At this point, the people loudly chanted, “Move forward Hamas, move! We are the cannon and you are the bullets. … Oh Qassam, our beloved, bombard Tel Aviv.”

Haniyeh reiterated that the challenges emanating from the blockade, the aggression and the campaign aimed at tarnishing Hamas’ reputation and bringing the movement to its knees require reconsideration. “These tactics do not work with us, if [their] decision was [to impose] a blockade, our decision is victory,” he added.

This excited the masses, who once again began to cheer: “We will not budge. We will not budge!”

“From within Gaza, I repeat again and again: We will not recognize Israel,” said Haniyeh. He added, “The Gaza blockade is unfortunately getting tighter and tighter.”

Farewell rally?

Social media users posted photos and comments showing that fewer people than expected turned up at the festival, especially compared with Fatah’s crowds that gathered in the same square on the 48th anniversary of its founding on Jan. 4, 2013.

Abdullah Awad, a political analyst from Ramallah, wrote in a post on his Facebook page: “Hamas, a celebration or a farewell?”

In the same post, Awad noted that, despite Hamas’ efforts to mobilize the largest possible rally by providing transportation, the modest attendance reflects people’s resentment toward the Hamas government, which is adopting an unclear policy.

“Hamas’ discourse is independent, according to Ismail Haniyeh, yet at the same time it supports the Brotherhood and the Syrian opposition. This reflects the movement’s political void,” Awad added.

He also believed that the festival was an indirect attempt to respond to Islamic Jihad, which humiliated Hamas in the last confrontation with Israel. Awad wrote that Hamas showed more interest in staying in power than caring for the people.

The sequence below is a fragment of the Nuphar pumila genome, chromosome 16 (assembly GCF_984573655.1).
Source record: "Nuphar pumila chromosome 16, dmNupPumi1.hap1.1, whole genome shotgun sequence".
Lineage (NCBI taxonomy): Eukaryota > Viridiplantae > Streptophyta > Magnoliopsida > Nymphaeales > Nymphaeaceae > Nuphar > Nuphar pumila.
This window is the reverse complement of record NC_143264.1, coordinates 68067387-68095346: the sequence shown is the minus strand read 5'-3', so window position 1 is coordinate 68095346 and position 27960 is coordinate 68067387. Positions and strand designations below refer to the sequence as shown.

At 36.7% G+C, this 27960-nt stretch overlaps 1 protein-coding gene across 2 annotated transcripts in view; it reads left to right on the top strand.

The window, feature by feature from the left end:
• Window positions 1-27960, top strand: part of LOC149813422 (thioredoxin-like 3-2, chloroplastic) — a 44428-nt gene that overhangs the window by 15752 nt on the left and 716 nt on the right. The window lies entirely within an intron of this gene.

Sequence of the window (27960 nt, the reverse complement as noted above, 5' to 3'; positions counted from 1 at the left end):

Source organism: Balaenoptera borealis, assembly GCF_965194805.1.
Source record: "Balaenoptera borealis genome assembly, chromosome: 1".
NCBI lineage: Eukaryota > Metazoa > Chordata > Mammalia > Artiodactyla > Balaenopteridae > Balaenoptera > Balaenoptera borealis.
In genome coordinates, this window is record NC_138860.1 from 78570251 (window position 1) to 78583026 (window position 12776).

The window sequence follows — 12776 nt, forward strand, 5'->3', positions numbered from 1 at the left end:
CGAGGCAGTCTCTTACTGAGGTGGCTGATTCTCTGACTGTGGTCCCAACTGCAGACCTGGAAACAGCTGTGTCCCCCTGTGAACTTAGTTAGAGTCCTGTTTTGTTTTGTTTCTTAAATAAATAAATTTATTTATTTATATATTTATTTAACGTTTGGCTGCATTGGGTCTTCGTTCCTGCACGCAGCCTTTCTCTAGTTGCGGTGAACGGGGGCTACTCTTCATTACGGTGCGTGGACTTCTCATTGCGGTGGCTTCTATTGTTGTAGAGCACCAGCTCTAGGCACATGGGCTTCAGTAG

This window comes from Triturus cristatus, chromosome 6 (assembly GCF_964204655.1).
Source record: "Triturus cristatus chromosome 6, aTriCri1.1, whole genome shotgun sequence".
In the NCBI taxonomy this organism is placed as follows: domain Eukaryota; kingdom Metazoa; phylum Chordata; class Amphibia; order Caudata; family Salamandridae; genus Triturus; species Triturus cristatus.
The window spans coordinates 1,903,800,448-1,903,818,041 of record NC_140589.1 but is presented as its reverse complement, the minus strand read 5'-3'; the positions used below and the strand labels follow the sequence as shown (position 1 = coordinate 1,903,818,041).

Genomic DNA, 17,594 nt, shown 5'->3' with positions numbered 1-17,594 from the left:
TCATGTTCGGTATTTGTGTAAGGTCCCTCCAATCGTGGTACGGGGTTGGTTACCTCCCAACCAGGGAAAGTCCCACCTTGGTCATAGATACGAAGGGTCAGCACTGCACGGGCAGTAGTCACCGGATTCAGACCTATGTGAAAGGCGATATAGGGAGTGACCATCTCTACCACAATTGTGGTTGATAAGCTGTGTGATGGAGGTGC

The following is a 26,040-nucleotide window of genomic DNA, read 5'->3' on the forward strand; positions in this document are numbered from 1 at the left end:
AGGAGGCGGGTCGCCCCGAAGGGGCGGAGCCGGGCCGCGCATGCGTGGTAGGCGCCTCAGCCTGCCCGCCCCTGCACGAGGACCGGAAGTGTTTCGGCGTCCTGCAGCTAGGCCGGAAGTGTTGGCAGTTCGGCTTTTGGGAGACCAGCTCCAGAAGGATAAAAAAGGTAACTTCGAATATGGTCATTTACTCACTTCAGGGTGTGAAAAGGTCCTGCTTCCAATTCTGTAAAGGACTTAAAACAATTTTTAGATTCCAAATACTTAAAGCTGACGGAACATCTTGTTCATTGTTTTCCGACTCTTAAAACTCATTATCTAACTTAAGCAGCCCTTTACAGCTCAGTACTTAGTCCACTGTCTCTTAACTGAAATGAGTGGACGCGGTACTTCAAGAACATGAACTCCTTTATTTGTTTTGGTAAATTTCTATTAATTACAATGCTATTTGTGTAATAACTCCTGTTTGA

Into the unknown

Political analyst Atef Abu Seif has another opinion. He believes Hamas found itself in Thomas Hobbes’ “war of all against all.” For this reason, it organized the celebration in Serail Square to send a message that “our popularity is as large as yours, and we have a wide support base,” according to Abu Seif.

“Sometimes shows and celebrations lead to the opposite of their goals. This celebration took place amid a power and gas crisis, a lack of food supplies, an oppression of freedoms and an absence of national unity. Where is the response to the demands of citizens, Egypt and the other parties after [Hamas] was declared a terrorist organization by the only Arab power neighboring Gaza,” Abu Seif told Al-Monitor.

Abu Seif also confirmed Hamas’ need to make several reconsiderations of its policies to find solutions.

“This situation will not persist forever. Either things will blow up internally, or there will be foreign intervention,” he continued.

Hamas' options

In a recently published article, senior Hamas official Ahmed Youssef did not deny the magnitude of the crisis and the movement’s preoccupation with it.

“Many meetings are taking place among Hamas members to discuss the complications of the status quo to overcome the crisis and its burdens, as well as the escalating pressure on our families in the Gaza Strip,” he said.

Youssef believes Hamas has the following options: the status quo could remain as is, while waiting for regional or international changes; the border situation could heat up to export the crisis militarily to the occupation; there could be openness toward Mohammed Dahlan [former Fatah leader in Gaza] and reconciliation with Egypt; or Palestinian reconciliation as an alternative to all of the above.

As soon as Haniyeh’s speech was over, the crowds rushed to get out. Most of them waited for the buses to pick them up. Some were optimistically smiling, while others stood sullenly, waiting for this crowd to change the balance of the crisis.